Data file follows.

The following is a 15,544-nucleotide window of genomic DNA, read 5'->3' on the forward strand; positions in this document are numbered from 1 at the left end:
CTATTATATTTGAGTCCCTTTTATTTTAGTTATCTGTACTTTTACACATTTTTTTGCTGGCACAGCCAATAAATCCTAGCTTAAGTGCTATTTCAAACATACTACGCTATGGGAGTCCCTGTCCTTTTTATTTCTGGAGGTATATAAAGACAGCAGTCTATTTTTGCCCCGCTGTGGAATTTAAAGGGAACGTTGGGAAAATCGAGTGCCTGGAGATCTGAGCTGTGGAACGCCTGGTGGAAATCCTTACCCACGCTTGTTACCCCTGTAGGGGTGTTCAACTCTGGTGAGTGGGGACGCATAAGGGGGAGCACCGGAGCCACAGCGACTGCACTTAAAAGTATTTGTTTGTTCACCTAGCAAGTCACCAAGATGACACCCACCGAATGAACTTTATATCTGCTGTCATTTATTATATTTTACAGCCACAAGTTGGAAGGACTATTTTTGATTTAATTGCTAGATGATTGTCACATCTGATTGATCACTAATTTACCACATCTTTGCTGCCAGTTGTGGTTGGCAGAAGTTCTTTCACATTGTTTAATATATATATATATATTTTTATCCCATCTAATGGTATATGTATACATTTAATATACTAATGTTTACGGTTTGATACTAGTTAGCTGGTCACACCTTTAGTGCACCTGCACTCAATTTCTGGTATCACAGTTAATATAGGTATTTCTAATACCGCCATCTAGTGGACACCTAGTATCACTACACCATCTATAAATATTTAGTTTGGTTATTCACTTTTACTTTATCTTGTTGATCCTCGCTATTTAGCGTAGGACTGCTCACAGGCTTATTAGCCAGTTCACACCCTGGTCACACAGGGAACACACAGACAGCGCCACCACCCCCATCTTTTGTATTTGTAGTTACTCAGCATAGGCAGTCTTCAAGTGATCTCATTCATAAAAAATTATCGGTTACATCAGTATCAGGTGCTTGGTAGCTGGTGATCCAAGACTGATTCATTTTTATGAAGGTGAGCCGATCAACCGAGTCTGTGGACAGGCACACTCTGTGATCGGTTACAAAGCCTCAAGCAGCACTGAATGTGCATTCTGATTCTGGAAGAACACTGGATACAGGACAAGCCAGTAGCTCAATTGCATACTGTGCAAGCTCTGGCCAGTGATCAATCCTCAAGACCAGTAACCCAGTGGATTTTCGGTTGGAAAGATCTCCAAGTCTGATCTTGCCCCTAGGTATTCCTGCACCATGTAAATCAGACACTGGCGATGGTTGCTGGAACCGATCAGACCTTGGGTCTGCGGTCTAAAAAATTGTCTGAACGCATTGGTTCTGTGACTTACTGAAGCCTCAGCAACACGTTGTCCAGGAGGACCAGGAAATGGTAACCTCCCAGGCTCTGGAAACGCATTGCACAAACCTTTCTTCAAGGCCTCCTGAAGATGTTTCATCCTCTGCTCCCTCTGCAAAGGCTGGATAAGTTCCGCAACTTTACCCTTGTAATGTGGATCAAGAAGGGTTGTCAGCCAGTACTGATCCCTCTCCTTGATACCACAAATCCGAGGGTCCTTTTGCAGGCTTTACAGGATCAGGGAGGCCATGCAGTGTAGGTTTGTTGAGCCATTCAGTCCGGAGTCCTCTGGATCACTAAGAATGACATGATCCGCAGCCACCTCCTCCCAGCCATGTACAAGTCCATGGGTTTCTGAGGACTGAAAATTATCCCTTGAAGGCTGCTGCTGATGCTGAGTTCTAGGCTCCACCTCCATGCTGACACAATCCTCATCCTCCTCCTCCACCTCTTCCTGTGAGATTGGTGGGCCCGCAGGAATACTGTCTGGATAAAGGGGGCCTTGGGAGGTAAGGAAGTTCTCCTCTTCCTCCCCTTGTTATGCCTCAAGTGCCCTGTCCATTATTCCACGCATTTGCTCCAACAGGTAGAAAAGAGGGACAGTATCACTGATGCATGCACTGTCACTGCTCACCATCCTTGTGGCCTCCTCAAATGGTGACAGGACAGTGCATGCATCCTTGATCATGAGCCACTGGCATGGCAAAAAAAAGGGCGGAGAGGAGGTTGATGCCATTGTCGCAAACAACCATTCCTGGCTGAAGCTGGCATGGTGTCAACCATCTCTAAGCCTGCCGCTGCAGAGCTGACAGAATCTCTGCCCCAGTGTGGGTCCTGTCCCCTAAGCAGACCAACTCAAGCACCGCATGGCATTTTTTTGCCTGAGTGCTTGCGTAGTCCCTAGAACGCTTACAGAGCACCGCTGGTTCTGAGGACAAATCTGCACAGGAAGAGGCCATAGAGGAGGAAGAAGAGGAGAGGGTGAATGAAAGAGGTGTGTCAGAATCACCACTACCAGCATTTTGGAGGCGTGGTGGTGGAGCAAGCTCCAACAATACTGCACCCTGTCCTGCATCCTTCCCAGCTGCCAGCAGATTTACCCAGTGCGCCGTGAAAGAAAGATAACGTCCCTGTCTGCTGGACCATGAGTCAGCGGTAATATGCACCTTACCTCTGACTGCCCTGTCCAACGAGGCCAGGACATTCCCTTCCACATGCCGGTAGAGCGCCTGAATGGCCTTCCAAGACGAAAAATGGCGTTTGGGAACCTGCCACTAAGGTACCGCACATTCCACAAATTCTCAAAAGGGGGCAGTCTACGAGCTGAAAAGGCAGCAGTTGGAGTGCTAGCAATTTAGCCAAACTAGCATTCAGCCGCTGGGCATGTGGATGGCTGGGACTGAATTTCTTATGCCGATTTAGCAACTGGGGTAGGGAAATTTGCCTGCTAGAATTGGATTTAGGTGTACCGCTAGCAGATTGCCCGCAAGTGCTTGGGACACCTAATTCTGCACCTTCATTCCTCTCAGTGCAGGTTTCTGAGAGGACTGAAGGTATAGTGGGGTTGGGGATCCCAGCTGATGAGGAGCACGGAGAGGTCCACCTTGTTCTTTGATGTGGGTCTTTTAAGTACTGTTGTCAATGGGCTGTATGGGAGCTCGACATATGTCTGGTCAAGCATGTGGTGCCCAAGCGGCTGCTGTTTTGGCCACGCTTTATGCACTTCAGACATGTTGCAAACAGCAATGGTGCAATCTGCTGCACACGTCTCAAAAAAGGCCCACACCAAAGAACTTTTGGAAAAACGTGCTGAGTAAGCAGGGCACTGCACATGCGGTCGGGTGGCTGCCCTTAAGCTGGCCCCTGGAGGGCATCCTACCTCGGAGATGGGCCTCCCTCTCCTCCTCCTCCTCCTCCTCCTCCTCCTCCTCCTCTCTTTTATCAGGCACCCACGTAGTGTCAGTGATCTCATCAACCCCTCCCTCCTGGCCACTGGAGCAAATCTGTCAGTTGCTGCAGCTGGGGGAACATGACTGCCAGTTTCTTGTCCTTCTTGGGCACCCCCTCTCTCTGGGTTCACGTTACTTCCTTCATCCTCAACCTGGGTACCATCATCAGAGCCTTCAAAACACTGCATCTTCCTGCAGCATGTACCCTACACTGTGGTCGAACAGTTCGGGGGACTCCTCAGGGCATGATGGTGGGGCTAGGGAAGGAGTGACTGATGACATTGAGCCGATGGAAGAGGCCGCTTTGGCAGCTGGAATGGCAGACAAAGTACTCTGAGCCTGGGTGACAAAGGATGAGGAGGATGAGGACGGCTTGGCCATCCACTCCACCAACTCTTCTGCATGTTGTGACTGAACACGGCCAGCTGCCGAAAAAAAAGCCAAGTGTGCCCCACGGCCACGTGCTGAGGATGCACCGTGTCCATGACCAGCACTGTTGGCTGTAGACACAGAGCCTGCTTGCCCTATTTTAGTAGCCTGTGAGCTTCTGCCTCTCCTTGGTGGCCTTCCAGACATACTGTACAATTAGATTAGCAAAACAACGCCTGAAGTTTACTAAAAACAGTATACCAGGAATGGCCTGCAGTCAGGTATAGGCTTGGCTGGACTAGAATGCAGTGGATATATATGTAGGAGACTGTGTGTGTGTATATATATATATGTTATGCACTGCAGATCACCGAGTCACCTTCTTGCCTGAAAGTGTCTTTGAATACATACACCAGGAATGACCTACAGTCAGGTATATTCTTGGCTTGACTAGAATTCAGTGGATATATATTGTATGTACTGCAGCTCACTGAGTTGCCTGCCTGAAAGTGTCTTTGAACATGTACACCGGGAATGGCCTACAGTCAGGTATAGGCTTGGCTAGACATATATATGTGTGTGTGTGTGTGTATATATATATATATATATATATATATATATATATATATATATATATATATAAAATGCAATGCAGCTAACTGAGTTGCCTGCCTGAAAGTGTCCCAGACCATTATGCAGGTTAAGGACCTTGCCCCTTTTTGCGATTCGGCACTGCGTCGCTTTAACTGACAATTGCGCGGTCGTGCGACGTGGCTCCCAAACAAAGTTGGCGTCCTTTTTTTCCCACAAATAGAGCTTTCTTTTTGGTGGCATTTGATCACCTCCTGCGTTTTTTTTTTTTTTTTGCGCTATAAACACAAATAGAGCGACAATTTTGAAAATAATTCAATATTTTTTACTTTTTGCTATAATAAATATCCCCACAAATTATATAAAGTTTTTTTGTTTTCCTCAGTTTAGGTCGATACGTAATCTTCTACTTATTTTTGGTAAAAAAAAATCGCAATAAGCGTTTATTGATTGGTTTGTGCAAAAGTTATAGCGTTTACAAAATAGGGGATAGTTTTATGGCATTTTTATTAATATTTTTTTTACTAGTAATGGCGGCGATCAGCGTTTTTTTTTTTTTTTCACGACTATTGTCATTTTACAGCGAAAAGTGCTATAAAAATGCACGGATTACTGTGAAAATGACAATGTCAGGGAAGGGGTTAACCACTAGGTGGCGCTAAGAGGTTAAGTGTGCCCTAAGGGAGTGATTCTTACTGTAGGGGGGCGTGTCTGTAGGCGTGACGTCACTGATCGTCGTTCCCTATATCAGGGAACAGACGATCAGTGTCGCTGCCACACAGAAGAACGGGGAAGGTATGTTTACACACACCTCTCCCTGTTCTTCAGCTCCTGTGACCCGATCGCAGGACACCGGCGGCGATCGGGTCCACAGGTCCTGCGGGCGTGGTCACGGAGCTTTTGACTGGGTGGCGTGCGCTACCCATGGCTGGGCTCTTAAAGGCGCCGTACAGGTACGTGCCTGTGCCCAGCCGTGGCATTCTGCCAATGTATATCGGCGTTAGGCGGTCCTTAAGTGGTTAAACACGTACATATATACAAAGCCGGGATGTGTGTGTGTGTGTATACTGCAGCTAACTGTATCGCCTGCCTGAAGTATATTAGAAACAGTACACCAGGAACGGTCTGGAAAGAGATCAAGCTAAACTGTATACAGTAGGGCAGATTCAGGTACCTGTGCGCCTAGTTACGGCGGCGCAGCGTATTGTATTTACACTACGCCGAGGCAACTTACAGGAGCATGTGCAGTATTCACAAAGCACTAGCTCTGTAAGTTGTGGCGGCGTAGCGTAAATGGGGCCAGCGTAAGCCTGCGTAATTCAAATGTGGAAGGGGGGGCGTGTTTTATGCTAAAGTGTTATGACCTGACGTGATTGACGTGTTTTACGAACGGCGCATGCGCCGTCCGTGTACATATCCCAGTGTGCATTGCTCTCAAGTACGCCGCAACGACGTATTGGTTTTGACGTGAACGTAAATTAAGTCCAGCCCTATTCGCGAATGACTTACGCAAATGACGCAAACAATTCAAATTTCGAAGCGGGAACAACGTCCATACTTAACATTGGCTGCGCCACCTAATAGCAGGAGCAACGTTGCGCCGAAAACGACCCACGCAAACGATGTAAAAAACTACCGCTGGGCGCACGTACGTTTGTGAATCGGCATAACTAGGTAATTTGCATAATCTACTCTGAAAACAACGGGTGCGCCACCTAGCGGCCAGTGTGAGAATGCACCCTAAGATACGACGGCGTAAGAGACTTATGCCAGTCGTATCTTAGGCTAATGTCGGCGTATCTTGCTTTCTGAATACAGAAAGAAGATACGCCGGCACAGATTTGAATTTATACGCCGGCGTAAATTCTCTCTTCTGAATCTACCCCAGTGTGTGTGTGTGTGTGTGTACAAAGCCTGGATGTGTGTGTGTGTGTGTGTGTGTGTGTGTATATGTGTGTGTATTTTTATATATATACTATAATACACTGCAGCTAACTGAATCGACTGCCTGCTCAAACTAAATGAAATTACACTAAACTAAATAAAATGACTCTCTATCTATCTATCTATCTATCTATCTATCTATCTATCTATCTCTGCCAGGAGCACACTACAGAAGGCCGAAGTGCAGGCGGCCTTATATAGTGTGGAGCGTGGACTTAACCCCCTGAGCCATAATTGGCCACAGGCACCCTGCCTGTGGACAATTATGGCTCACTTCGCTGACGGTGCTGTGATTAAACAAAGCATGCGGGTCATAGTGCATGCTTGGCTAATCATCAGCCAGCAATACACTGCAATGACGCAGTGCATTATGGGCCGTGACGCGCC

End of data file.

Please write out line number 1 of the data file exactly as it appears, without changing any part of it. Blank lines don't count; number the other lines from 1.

The following is a 15,544-nucleotide window of genomic DNA, read 5'->3' on the forward strand; positions in this document are numbered from 1 at the left end: